Following the presentation, Jenny Perlman Robinson moderated a discussion among Barbara Chilangwa, scaling lab manager in Tanzania and executive advisor with CAMFED Zambia, and Faustin Koffi, scaling lab manager and inspector general with the Ministry of National Education and Literacy in Côte d’Ivoire, as well as CUE Nonresident Senior Fellow Larry Cooley and Executive Director of BRAC Bangladesh Asif Saleh, to reflect on lessons learned across both labs and discuss how the findings might inform other efforts to scale impact in education.
The panelists received many questions from participants both before and during the event. Some of the broader questions and panelists’ thematic responses are shared here:
How can scaling models take into account local needs and partner co-creation?
The panelists received several questions related to local demand for scaling an innovation, particularly in low-resource contexts. In response, the panelists reflected on the significant role that social capital plays in the scaling process. Barbara Chilangwa explained how in the Learner Guide Program in Tanzania, the young women who serve as Learner Guides become role models for their communities. Their local knowledge and respected status in the community are core factors in the program’s success. Asif Saleh expanded on the importance of working with local communities from the very beginning by explaining how BRAC consults communities on the timing, structure, and locations of schools when designing their one-room school model to ensure the schools met community needs.
How can we sustainably embed success factors for quality learning into education systems?
Building on the theme of partnerships, Larry Cooley reflected on the vital role of intermediaries—or “third parties”—that connect innovators and large-scale education deliverers and help facilitate effective scaling. According to his estimates, only about 5 percent of proven innovations make it to scale. Having an effective innovation is insufficient; going to scale also requires bringing together all relevant stakeholders, identifying necessary funding, and facilitating the process of change management.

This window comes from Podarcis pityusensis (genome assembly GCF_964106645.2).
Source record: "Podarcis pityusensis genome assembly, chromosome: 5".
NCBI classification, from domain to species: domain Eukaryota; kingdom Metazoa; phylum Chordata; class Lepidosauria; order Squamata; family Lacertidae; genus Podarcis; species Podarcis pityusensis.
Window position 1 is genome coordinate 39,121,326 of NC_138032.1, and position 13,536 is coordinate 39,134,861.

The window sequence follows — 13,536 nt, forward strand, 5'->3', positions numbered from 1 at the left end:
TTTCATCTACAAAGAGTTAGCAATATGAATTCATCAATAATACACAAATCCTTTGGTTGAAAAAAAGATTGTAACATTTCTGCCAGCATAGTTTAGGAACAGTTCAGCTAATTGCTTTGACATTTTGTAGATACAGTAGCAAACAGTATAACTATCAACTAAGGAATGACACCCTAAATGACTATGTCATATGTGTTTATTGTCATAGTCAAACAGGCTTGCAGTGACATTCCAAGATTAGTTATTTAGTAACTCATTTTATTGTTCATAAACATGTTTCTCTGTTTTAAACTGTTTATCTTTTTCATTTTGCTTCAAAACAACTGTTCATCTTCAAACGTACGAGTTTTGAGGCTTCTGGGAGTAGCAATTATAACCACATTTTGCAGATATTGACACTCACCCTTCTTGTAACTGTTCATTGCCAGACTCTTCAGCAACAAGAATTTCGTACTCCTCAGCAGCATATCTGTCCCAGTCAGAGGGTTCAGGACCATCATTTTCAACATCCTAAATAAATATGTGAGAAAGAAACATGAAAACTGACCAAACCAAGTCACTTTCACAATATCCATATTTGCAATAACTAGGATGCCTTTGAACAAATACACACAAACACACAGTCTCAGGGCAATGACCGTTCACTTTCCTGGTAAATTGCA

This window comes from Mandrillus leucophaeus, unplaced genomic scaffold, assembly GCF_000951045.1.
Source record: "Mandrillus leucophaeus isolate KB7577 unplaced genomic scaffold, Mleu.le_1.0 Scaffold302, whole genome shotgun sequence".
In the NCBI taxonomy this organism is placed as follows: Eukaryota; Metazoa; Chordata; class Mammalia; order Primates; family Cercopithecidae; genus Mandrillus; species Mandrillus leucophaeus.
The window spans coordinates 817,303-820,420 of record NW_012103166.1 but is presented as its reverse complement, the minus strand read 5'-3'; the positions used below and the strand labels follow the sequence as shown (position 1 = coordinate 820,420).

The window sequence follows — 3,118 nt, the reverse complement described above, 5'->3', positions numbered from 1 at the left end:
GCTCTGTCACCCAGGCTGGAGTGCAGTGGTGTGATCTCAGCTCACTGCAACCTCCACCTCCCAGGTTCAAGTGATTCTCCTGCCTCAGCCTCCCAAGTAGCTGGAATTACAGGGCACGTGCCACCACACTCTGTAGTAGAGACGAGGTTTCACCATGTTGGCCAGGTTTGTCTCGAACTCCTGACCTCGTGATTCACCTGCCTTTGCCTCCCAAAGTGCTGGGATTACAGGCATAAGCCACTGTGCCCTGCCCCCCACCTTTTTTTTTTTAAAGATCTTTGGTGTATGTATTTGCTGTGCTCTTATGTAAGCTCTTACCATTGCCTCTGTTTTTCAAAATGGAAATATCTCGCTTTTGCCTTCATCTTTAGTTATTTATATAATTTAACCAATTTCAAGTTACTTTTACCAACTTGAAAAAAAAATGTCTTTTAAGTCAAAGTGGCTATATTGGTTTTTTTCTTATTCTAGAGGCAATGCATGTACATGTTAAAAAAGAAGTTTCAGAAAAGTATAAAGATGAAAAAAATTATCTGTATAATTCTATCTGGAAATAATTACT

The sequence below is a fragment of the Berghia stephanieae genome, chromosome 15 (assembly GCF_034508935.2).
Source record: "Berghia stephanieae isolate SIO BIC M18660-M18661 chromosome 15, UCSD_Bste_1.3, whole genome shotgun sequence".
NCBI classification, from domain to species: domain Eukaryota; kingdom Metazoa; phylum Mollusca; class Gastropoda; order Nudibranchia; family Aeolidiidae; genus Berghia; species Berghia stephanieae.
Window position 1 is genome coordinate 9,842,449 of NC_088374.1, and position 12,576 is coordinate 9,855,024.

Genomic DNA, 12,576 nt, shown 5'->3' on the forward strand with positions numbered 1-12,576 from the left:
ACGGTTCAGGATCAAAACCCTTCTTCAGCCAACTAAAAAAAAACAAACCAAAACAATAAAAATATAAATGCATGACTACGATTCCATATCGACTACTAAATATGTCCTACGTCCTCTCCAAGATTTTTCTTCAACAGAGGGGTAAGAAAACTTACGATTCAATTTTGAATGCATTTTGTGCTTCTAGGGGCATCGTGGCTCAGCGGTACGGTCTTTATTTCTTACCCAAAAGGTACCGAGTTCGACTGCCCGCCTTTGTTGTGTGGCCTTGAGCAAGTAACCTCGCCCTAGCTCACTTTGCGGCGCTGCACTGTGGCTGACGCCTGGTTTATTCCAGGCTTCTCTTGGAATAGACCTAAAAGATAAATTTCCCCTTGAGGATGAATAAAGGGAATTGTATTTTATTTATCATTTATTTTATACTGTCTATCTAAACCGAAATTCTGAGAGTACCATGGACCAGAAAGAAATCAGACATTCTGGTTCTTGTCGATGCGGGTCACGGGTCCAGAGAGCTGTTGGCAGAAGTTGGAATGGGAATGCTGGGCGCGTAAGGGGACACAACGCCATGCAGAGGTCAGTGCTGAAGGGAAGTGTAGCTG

Faustin Koffi elaborated on the role of intermediaries by explaining how the RTSL in Côte d’Ivoire included representatives from different government departments as well as NGOs, international organizations, industries, unions, and community representatives. By creating a space for each stakeholder to speak up and engage in the scaling process, the lab facilitated exchanges that allowed each member to identify their unique role in supporting schools.
How can lessons be translated globally?
Another key theme raised was the need for research to serve practical purposes and support work on the ground. Both scaling lab managers reflected on how the RTSL process allowed them to investigate scaling questions in real-time and make in-the-moment decisions to inform implementation and next steps. In this vein, Mr. Saleh reflected on the increased need for practice-oriented research that can directly inform implementation efforts—especially during unexpected events such as the COVID-19 pandemic.
In his closing remarks, Senior Fellow Brad Olsen considered how the experiences in Tanzania and Côte d’Ivoire illustrate the need for nontraditional, more design-based research; a circular process of continual adaptation based on collecting and reflecting on evidence; and the centrality of including local communities and adapting the innovation to local contexts when scaling education initiatives.
The lessons from these two case studies will hopefully continue to inform efforts to expand and deepen the impact of these two initiatives, as well as inform other global efforts to improve learning outcomes for more children and young people. New reports will be released from other RTSLs in the years ahead, and a comprehensive cross-analysis across all the labs will be forthcoming. In the meantime, we continue to work alongside our partners to learn in real time about what it takes to expand, deepen, and sustain the impact of education initiatives in order to improve learning outcomes for millions of children around the world.